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66 tents remain as clearing of encampment continues

  • Updated
66 tents remain as clearing of encampment continues

There are about 66 occupied tents left in the Charleston’s so-called Tent City along Upper Meeting Street near the entrance to Interstate 26. Not long ago there were more than 100.

The more than 100 occupied tents that made up the so-called Tent City, the homeless encampment near Upper Meeting Street and the entrance to Interstate 26, has been reduced to about 66, according to a spokesman for the city of Charleston.

Another four to eight tents in the encampment are being used to store items, Jack O’Toole said.

In early February, the city announced that it hoped to find housing for people who lived there and clear out the encampment within 60 days. City leaders have said they are working with One80 Place, Family Services and other groups to find homes and provide other services to Tent City residents.

But current residents of the encampment have a different story to tell. Three people said the only communication they have had with the city is via a piece of paper that states when they have to leave Tent City and a list of resources “we already know about.”

“All they’ve done is picked up abandoned tents,” said Kevin Pethtel, who has been in Tent City since October but homeless for about five years. “The city’s done nothing; all (they’ve) done is harass us to get out of here.”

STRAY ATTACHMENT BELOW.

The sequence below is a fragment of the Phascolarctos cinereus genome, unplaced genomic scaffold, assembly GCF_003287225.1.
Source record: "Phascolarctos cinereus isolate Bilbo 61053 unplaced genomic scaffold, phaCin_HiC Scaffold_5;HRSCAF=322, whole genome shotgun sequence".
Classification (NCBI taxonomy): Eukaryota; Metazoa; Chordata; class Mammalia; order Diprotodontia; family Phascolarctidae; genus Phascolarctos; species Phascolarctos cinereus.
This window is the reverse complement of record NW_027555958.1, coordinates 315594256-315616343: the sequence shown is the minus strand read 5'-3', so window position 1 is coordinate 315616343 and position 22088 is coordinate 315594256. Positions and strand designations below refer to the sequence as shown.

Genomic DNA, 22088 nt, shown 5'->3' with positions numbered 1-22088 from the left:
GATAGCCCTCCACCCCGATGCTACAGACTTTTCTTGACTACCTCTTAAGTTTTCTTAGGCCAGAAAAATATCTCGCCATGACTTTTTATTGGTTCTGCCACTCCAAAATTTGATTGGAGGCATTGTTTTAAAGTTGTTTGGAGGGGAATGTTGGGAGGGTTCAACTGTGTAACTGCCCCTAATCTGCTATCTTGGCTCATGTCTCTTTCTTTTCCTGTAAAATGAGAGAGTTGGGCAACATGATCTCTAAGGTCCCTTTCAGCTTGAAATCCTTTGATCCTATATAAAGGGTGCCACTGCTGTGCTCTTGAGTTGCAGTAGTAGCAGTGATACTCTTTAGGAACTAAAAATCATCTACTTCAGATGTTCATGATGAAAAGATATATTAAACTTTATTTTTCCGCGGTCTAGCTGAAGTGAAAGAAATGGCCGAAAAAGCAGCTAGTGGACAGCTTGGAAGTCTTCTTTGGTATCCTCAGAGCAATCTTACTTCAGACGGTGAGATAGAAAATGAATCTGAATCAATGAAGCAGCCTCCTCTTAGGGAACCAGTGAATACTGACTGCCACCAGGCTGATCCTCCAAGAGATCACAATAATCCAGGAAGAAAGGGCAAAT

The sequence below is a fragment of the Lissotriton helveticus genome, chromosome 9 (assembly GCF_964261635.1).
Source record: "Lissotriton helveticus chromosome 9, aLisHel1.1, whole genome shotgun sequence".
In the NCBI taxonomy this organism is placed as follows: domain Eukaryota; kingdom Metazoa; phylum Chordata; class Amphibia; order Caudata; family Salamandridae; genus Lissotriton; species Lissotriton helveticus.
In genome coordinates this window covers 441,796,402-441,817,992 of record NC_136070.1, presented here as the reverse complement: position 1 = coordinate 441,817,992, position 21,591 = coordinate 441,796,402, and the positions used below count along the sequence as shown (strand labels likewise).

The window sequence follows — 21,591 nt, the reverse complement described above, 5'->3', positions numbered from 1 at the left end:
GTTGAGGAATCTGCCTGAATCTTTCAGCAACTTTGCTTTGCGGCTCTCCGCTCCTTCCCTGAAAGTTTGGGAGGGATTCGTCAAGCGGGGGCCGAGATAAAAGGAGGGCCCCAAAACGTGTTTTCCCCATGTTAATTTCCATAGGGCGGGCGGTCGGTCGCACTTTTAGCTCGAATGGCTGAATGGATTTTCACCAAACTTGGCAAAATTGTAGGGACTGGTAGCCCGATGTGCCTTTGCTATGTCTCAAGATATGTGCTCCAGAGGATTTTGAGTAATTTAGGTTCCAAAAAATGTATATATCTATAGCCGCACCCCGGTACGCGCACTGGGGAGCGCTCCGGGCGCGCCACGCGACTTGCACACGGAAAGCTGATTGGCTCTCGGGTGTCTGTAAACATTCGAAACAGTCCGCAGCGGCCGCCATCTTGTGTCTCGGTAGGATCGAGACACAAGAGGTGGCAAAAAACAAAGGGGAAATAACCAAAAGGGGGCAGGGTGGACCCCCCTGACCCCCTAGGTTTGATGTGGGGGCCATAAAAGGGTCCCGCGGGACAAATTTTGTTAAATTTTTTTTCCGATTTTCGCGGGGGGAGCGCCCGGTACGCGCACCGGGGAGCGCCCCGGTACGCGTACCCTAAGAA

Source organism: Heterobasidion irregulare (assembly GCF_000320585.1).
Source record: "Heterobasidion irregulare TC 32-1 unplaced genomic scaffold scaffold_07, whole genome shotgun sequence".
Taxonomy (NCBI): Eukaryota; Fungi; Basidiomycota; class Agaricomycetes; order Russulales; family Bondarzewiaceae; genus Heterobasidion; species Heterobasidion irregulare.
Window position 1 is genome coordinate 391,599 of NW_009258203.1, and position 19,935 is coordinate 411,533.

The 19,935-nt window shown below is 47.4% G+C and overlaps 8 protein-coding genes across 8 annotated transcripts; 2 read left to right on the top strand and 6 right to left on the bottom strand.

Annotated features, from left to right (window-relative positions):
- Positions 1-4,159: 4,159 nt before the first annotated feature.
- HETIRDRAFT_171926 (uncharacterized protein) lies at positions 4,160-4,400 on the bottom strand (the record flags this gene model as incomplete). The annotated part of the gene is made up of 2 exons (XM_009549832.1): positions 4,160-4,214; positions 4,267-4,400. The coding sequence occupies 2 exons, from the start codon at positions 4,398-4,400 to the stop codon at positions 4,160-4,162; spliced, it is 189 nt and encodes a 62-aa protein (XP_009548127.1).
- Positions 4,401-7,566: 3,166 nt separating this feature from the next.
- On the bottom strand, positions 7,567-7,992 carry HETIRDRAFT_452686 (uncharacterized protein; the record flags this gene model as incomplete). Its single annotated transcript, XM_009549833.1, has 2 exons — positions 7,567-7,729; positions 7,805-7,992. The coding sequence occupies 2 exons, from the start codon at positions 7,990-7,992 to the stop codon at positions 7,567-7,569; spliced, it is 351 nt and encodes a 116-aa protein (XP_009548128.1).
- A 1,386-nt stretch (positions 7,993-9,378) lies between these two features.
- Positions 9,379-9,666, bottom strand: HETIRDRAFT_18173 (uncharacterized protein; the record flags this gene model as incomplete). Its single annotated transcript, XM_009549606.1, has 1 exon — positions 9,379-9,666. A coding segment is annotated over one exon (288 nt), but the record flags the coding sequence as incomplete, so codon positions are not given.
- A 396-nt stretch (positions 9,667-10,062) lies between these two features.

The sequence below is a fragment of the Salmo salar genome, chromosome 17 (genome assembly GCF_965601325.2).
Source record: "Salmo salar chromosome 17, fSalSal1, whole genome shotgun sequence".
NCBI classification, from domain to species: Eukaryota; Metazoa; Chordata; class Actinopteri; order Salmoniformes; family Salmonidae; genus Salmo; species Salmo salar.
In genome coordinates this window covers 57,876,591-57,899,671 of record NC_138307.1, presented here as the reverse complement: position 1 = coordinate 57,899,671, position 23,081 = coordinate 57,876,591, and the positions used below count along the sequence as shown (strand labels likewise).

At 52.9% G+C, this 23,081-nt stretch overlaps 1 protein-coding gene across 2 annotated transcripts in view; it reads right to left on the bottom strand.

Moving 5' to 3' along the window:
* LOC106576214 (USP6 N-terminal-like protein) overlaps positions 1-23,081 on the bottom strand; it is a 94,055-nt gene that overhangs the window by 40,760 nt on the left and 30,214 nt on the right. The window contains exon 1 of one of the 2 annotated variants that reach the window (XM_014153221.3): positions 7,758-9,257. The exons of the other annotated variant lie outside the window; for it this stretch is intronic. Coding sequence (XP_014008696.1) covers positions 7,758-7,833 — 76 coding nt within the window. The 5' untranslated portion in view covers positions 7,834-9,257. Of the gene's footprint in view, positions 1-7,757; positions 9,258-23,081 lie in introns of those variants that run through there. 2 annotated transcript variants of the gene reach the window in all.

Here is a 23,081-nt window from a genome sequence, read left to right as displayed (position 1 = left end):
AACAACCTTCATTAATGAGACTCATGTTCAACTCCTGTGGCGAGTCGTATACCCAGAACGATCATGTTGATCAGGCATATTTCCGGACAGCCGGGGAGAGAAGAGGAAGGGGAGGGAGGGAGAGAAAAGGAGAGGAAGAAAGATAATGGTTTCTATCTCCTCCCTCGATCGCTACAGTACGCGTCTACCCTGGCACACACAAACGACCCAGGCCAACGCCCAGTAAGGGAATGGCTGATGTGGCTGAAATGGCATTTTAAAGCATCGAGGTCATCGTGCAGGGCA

Tent City was quiet Tuesday afternoon, save for a few people sitting in and near their tents. The area was clean with most tents grouped together.

Pethtel said his church recently helped him get into an apartment, so he would be leaving. But a woman he was talking to, who declined to give her name, and Chris Bozie said they have no idea where they will go when their time is up.

“I guess (people will) find another place to hide a tent,” Bozie said.

He’s been in Tent City for about two weeks and said he doesn’t know how he’s supposed to apply for a job without clean clothes and a shower.

“They need to do something to put people in permanent housing,” he said. “I ain’t never been this dirty.”

Reach Melissa Boughton at 843-937-5594 or at Reach Diane Knich at 843-937-5491 or on Twitter @dianeknich.

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